“What we at Panopticon Software offer in the product called Panopticon Developer is an SDK for embedding visual analysis and monitoring functionality into applications by means of integrating components such as interactive visualizations and a powerful data model capable of aggregating real-time data streams. The Microsoft Treemap control seems in to be considerably smaller and restricted in its API and designed to be used as a simple chart library and therefore for example does not include analytical functionality. Collateral posted at (public url at provides more detailed information on how Panopticon Developer is compares in relation to more traditional chart libraries.

With this SDK we’ve built a rapid web deployment toolkit called Panopticon Enterprise which provides very low ownership costs, extremely short time to market while preserving the functionality available in the SDK.

We typically work out significantly cheaper than in-house build due to the lack of maintenance and ease of deployment for new requirements”

(end of Panopticon comment .. now back to Marc)

Like any company, we have a budget that is tightly controlled. If Panopticon, or any third-party product, provides fiunctionality that will cost us more to develop ourselves, then the decision is to go to a third-party product. We like the fact that a third-party will support the product, but on the other hand, custom developing something ourselves gives us tight control over the feature set without having to wait for release cycles from a vendor. But, if we can take an existing free product and, with relatively little effort, modify it to do what we need, then I would be neglecting my fiduciary responsbility as an officer of the company to purchase a third-party product and pay a continuing stream of license and maintanence fees.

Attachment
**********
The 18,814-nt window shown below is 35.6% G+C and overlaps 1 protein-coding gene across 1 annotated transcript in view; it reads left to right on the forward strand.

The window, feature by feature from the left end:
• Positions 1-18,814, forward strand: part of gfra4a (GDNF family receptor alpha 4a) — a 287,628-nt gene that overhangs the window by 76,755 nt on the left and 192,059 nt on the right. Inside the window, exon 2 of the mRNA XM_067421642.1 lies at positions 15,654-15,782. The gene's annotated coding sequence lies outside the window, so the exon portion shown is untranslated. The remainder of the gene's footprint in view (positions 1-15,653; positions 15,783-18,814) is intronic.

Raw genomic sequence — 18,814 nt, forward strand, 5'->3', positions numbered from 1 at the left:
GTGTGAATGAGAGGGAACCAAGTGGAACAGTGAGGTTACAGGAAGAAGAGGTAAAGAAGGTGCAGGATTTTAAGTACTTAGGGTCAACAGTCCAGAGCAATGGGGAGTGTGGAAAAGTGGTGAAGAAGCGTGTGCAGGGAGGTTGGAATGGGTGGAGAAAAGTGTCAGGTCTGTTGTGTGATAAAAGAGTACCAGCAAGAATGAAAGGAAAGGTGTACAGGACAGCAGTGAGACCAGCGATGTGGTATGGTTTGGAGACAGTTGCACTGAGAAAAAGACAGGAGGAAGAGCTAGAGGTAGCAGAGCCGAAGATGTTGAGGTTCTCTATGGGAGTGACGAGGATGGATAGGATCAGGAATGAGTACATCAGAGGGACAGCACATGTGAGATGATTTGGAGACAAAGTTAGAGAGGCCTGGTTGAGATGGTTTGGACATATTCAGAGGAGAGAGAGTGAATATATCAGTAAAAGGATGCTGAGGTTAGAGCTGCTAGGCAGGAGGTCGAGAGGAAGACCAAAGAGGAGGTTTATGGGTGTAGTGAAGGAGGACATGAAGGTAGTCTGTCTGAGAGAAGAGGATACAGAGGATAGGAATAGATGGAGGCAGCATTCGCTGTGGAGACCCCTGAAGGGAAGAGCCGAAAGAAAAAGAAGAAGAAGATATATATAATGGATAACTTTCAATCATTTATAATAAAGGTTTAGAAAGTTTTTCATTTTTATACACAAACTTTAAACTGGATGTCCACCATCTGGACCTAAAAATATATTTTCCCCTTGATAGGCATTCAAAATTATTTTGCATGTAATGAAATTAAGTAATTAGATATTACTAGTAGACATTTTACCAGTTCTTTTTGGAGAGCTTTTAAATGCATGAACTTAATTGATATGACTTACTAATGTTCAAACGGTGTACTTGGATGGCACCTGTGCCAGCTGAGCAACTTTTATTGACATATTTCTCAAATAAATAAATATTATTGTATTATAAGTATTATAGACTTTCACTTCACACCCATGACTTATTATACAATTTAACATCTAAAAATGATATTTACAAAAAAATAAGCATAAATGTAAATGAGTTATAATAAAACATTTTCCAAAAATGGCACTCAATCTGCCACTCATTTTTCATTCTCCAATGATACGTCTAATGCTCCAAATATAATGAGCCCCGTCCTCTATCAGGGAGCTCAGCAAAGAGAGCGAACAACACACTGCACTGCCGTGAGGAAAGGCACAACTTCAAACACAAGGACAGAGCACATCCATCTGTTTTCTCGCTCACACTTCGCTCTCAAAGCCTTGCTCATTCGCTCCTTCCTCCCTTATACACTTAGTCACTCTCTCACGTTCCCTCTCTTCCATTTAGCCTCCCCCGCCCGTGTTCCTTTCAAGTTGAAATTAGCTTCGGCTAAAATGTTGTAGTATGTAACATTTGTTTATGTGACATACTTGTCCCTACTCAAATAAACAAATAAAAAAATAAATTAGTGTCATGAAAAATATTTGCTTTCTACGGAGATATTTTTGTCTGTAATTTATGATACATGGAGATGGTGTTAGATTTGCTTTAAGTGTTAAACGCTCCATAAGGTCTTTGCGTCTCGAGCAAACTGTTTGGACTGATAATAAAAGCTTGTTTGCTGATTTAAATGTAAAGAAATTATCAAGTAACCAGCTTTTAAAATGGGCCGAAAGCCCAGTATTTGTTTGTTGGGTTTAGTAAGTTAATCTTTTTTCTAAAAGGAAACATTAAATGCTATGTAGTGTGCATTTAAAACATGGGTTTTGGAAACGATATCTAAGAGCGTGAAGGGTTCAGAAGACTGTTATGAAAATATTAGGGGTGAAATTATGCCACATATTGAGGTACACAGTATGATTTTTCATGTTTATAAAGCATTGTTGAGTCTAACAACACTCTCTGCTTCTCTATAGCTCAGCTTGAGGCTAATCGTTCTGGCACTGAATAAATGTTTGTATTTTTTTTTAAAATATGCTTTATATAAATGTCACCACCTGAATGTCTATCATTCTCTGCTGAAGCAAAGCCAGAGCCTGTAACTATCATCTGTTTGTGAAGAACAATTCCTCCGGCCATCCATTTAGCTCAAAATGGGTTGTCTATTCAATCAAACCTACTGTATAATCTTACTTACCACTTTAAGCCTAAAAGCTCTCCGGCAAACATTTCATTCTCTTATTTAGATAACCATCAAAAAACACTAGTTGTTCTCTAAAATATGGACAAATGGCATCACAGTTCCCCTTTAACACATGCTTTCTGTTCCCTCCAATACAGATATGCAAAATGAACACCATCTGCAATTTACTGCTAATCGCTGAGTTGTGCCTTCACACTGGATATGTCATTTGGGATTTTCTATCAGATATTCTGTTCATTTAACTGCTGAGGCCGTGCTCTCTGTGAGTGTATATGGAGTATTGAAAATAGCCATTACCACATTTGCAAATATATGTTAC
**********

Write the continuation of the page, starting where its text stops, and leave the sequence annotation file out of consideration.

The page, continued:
We are only at the beginning of exploring what heatmap technology can do for us, and in addition to Panopticon, there are other fish out there like Fractal Edge (makers of what I like to call the Undulating Amoeba heatmap!)

If there are any of you out there who have used or evaluated heatmap products, I would love to get your comments.

©2007 Marc Adler - All Rights Reserved

Thursday, August 16, 2007

It's the Models, Stupid

I just can't think that, in the world that we deal with, our efforts spent on low-latency, code optimization, high throughput, best algo containers, etc ... are worthless if the models are not good.

Doesn't matter how fast you get your trades out to the exchanges if you are always on the wrong side of the trade.

©2007 Marc Adler - All Rights Reserved